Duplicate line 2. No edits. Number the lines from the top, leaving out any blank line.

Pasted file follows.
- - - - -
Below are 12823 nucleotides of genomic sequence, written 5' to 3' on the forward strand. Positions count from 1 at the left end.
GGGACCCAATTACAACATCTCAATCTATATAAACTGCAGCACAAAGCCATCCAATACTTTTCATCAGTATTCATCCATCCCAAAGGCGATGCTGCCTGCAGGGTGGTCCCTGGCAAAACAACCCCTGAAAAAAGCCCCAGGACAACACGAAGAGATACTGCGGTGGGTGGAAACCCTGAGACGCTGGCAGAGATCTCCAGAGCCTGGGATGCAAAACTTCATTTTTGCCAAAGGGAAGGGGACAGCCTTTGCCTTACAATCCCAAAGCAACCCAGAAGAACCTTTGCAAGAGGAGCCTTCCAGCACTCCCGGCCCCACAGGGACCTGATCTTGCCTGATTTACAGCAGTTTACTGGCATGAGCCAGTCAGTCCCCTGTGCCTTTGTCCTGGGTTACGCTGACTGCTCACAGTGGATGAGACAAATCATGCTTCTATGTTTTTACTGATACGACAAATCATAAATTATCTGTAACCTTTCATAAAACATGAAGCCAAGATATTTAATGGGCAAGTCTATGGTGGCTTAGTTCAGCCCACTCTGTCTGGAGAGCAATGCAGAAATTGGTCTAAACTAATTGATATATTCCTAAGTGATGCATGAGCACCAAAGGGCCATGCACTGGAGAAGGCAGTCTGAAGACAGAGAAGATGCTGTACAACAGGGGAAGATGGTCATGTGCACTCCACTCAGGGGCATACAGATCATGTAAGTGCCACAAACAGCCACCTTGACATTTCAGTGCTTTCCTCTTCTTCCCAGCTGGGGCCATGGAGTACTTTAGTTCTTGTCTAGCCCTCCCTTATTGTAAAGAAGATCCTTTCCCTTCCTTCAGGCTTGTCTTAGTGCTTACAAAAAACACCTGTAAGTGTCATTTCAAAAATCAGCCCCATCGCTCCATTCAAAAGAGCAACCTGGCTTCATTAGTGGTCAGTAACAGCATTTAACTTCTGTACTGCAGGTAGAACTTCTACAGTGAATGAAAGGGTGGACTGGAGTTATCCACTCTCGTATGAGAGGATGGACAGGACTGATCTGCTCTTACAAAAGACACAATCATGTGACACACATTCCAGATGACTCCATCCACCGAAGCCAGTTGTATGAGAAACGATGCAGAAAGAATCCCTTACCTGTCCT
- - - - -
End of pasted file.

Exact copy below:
GGGACCCAATTACAACATCTCAATCTATATAAACTGCAGCACAAAGCCATCCAATACTTTTCATCAGTATTCATCCATCCCAAAGGCGATGCTGCCTGCAGGGTGGTCCCTGGCAAAACAACCCCTGAAAAAAGCCCCAGGACAACACGAAGAGATACTGCGGTGGGTGGAAACCCTGAGACGCTGGCAGAGATCTCCAGAGCCTGGGATGCAAAACTTCATTTTTGCCAAAGGGAAGGGGACAGCCTTTGCCTTACAATCCCAAAGCAACCCAGAAGAACCTTTGCAAGAGGAGCCTTCCAGCACTCCCGGCCCCACAGGGACCTGATCTTGCCTGATTTACAGCAGTTTACTGGCATGAGCCAGTCAGTCCCCTGTGCCTTTGTCCTGGGTTACGCTGACTGCTCACAGTGGATGAGACAAATCATGCTTCTATGTTTTTACTGATACGACAAATCATAAATTATCTGTAACCTTTCATAAAACATGAAGCCAAGATATTTAATGGGCAAGTCTATGGTGGCTTAGTTCAGCCCACTCTGTCTGGAGAGCAATGCAGAAATTGGTCTAAACTAATTGATATATTCCTAAGTGATGCATGAGCACCAAAGGGCCATGCACTGGAGAAGGCAGTCTGAAGACAGAGAAGATGCTGTACAACAGGGGAAGATGGTCATGTGCACTCCACTCAGGGGCATACAGATCATGTAAGTGCCACAAACAGCCACCTTGACATTTCAGTGCTTTCCTCTTCTTCCCAGCTGGGGCCATGGAGTACTTTAGTTCTTGTCTAGCCCTCCCTTATTGTAAAGAAGATCCTTTCCCTTCCTTCAGGCTTGTCTTAGTGCTTACAAAAAACACCTGTAAGTGTCATTTCAAAAATCAGCCCCATCGCTCCATTCAAAAGAGCAACCTGGCTTCATTAGTGGTCAGTAACAGCATTTAACTTCTGTACTGCAGGTAGAACTTCTACAGTGAATGAAAGGGTGGACTGGAGTTATCCACTCTCGTATGAGAGGATGGACAGGACTGATCTGCTCTTACAAAAGACACAATCATGTGACACACATTCCAGATGACTCCATCCACCGAAGCCAGTTGTATGAGAAACGATGCAGAAAGAATCCCTTACCTGTCCT